Empowering youth entrepreneurship
DURBAN - The KwaZulu-Natal Youth Business Development Fund initiative has inspired the other provincial government to launch similar mechanisms to empower youth entrepreneurship.
KwaZulu-Natal Premier Sihle Zikalala said the Eastern Cape and Northern Cape Provincial Governments have also launched similar programmes that sought to address youth marginalisation. “The total number of applications that were received and processed was 2 246. Of these, 448 were shortlisted for due diligence, and 55 were ultimately awarded grants totalling R71 401 486.14. This means that we have exceeded our limit by nearly one and a half million rands,” said Zikalala.
The premier said that none of this amount would be deposited to the entrepreneurs accounts but would instead be directed to equipment and instruments that would enable them to run their enterprises better and productively. He encouraged all unsuccessful applicants not to give up as the most defining characteristic of all successful entrepreneurs was never giving up coupled with their consistent ability to learn from failure. Zikalala said some the unsuccessful youth businesses that showed potential would be placed in a business development programme where the gaps and shortcomings identified would be addressed preparing them to benefit in the future.
Zikalala said their funding was limited to R70 million and the need, as expected, proved to be overwhelming.
The KZN Growth Fund Trust was chosen as the fund manager to administer the fund.
ABSA partnered with the provincial government to make the programme a success, sustainable, and impactful.
In his State of the Province Address(SOPA), Zikalala said that through government’s engagement with the private sector, ABSA pledged to allocate a R70 million loan dedicated to further support youth-owned enterprises that may required more funds than what government had allocated from the seed funding.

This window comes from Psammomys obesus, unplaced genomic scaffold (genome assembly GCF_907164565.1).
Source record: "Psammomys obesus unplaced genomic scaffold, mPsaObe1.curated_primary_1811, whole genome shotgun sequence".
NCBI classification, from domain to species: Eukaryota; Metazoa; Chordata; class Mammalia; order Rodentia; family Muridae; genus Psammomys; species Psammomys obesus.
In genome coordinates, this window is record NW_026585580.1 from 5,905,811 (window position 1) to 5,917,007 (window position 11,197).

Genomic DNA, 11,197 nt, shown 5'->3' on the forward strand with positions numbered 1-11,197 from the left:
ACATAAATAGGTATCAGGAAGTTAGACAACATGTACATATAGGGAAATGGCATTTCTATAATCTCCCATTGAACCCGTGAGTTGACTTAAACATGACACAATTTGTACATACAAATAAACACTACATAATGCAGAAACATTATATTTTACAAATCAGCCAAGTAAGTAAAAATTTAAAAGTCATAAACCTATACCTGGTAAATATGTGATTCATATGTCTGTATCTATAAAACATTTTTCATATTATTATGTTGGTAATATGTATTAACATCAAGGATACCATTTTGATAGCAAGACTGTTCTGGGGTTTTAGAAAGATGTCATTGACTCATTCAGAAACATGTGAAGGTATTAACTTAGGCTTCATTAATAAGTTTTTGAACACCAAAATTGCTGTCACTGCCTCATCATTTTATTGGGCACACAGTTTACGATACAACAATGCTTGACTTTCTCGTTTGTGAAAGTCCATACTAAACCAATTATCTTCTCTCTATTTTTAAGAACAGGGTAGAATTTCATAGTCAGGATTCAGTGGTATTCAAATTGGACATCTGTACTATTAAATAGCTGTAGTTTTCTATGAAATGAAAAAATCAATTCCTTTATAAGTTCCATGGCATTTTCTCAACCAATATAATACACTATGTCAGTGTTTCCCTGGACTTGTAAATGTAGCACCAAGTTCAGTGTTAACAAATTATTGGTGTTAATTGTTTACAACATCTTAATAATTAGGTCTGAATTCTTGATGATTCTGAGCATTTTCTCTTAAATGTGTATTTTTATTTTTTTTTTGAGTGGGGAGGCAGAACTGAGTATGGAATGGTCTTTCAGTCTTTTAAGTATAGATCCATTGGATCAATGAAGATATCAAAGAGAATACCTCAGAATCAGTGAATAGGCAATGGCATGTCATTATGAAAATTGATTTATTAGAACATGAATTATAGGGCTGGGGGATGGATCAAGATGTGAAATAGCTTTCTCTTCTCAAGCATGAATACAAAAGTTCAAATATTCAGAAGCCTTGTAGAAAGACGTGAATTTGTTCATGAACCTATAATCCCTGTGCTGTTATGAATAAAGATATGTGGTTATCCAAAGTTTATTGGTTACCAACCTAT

Premier Zikalala urged more partners in industry to work with the provincial government and all deserving youth owned businesses to ensure that these enterprises succeeded, become profitable and sustainable. He said that established businesses could apart from contributing to the fund, contract these SMMEs, procure goods and services from them and share skills with them through business incubation.
Small business development seen as the cornerstone of sustainable development, inclusive prosperity, and social cohesion. It was also seen as the answer to the country’s high unemployment and underemployment rates.
The 2019 SME and Entrepreneurship Outlook report on OECD countries revealed that SMEs accounted for about 60% of employment and between 50% and 60% of value added and are the main drivers of productivity in many regions and cities.
Zikalala said there were promising news about entrepreneurial activity in South Africa, which for a very long time has received unfavourable outcomes from international reports. The 2017/18 Global Enterprise Monitor (GEM) report indicated that South Africa’s entrepreneurial activity was at its highest since 2013 and also revealed that the total early-stage entrepreneurial activity (TEA) was at 11% in 2017 which was 4.1% higher compared to 2016.
The provincial government said that in the first phase, the fund would support a variety of economic sectors in all of KZN’s district municipalities.
The sectors included agriculture, manufacturing, mining, construction, transport and logistics, catering, tourism, hospitality, recycling, the creative arts, communications, and entertainment.
“We are however concerned that there has been no applications focusing on ocean economy, and very few on technological development. We call on the youth to explore and be innovative so that their economic participation will diversify to all sectors. We wish to see many more proposals that will take advantage of our unique location as a coastal province. From them, we wish to also get more young people in the oceans economy including arenas like boat or ship building and aquaculture,” said Zikalala.